•  equity interests in resorts in which we have ownership interests but which we do not consolidate; and
 
  •  our resorts that are under construction which we will consolidate.
 
Revenues.  Our revenues consist of:
 
  •  lodging revenue, which includes rooms, food and beverage, and other department revenues from our resorts;
 
  •  sales of condominiums;
 
  •  management fee and other revenue from resorts, which includes fees received under our management, license and development agreements; and
 
  •  other revenue from managed properties. We employ the staff at our managed properties (except for the Niagara Falls resort). Under our management agreements, the resort owners reimburse us for payroll, benefits and certain other costs related to the operations of the managed properties. Emerging Issues Task Force, or EITF, Issue No. 01-14, “Income Statement Characteristics of Reimbursements for ‘Out-of-Pocket’ Expenses” (EITF 01-14), establishes standards for accounting for reimbursable expenses in our statements of operations. Under this pronouncement, the reimbursement of payroll, benefits and costs is recorded as revenue on our statements of operations, with a corresponding expense recorded as “other expenses from managed properties.”


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Operating Expenses.  Our departmental operating expenses consist of rooms, food and beverage and other department expenses from our resorts.
 
Our other operating expenses include the following items:
 
  •  selling, general and administrative expenses, which are associated with the operations and management of resorts and which consist primarily of expenses such as corporate payroll and related benefits, operations management, sales and marketing, finance, legal, information technology support, human resources and other support services, as well as general corporate expenses;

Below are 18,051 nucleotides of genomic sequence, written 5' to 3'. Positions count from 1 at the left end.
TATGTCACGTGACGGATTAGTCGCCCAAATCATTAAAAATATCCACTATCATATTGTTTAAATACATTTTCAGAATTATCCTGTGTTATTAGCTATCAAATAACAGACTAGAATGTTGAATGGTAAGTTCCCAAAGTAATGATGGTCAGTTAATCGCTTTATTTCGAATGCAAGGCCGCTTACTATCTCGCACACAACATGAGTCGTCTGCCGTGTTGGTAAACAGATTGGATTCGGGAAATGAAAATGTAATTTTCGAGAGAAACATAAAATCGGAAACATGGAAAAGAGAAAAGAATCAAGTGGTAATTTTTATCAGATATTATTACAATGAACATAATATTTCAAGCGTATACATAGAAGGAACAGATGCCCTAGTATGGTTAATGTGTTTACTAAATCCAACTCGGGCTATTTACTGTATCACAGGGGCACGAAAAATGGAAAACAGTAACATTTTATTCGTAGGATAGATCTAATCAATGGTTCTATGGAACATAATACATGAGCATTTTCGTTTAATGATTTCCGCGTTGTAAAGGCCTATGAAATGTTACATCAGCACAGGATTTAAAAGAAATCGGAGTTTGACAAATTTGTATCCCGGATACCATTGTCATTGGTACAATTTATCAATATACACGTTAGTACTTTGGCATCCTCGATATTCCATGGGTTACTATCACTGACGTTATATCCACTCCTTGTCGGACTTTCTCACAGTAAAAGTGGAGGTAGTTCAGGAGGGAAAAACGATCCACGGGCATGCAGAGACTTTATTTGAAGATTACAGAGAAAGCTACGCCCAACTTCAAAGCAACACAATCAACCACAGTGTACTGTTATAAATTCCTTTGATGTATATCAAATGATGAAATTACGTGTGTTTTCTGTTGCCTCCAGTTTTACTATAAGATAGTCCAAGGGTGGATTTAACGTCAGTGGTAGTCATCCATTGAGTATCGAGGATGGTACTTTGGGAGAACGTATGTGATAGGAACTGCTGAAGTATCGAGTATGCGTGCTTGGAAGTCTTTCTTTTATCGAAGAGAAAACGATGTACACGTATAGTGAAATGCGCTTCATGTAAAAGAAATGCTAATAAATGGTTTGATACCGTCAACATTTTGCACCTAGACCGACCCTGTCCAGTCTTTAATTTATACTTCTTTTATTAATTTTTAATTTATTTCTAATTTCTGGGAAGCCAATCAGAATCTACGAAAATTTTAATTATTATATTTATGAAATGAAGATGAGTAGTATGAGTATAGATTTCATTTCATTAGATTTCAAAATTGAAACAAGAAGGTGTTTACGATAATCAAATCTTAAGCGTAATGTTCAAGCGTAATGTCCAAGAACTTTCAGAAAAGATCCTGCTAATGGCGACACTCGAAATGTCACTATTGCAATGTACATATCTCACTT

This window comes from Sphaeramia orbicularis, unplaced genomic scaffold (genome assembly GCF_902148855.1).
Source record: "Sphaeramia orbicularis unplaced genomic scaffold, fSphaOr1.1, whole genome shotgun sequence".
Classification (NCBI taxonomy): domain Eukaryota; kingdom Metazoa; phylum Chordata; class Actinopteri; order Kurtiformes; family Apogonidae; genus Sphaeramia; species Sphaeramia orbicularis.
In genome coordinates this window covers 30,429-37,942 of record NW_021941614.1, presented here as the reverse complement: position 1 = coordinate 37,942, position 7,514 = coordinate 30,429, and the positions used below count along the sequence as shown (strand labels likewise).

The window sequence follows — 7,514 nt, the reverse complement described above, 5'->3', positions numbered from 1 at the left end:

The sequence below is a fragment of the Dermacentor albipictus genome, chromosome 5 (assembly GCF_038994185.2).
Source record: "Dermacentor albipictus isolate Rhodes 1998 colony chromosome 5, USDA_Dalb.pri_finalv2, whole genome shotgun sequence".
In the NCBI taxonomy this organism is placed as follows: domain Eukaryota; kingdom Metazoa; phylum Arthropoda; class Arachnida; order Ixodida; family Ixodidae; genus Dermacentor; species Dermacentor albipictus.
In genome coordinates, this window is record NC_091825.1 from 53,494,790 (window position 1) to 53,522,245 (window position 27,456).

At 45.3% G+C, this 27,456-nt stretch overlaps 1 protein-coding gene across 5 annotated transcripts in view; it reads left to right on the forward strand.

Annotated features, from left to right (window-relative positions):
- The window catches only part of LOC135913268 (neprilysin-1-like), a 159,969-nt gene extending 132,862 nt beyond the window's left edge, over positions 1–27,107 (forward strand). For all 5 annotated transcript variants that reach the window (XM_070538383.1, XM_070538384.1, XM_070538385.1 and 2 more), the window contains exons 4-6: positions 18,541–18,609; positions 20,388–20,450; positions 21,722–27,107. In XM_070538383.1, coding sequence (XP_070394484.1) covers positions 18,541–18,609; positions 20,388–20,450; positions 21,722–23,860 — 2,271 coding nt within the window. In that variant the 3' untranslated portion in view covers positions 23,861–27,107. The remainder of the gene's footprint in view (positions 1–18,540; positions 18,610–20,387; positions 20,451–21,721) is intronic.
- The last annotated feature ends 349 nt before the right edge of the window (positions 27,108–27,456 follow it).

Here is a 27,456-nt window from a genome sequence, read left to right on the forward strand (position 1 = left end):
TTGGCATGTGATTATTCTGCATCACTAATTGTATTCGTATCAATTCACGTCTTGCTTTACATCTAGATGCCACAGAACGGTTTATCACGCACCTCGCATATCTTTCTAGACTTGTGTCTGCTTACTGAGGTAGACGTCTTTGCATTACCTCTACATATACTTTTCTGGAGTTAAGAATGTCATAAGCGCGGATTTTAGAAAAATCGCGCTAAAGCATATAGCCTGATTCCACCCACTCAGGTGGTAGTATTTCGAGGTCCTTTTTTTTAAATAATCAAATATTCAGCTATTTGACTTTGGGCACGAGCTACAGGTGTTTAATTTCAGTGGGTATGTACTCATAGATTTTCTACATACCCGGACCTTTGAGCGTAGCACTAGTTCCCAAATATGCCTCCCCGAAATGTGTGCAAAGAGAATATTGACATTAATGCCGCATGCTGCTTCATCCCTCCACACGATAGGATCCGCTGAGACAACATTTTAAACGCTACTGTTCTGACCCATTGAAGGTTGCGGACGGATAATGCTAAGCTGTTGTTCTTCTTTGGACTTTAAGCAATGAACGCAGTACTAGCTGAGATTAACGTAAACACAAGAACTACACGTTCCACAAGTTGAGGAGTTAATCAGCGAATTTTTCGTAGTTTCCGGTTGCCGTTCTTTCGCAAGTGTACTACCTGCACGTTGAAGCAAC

•  property operation and maintenance expenses, such as utility costs and property taxes;
 
  •  cost of sales of condominiums;
 
  •  depreciation and amortization;
 
  •  impairment losses; and
 
  •  other expenses from managed properties, which are recorded as an expense in accordance with EITF 01-14.
 
Great Lakes Predecessor Financial Information
 
The Predecessor’s combined historical financial information included the following:
 
  •  GLC and its consolidated subsidiaries, including development of, ownership interests in, and management contracts with respect to, resorts and certain non-resort hotels and multifamily housing development and management assets;
 
  •  the entities that owned our Traverse City, Kansas City and Sheboygan operating resorts; and
 
  •  the entities that owned our Williamsburg and Pocono Mountains resorts that were under construction.
 
The Traverse City, Kansas City and Sheboygan resorts opened in March 2003, May 2003 and June 2004, respectively. Therefore, the Predecessor’s historical results of operations only reflected operating results for Traverse City, Kansas City and Sheboygan for those periods after the resort opening dates.
 
The Predecessor’s financial information did not include the entities that own the Wisconsin Dells and Sandusky operating resorts as those entities, while managed by GLC, were controlled by affiliates of AIG SunAmerica.
 
Revenues.  The Predecessor’s revenues consisted of the following:
 
  •  lodging revenue, which consists of rooms, food and beverage and other department revenues from its consolidated and combined hotels and resorts;
 
  •  management fee revenue from both resort activity and non-resort activity, which includes fees received under its management agreements;
 
  •  other revenue, which consists of accounting fees, development fees, central reservation fees, construction management fees and other fees; and
 
  •  other revenue from managed properties, which are recorded as revenue in accordance with EITF 01-14.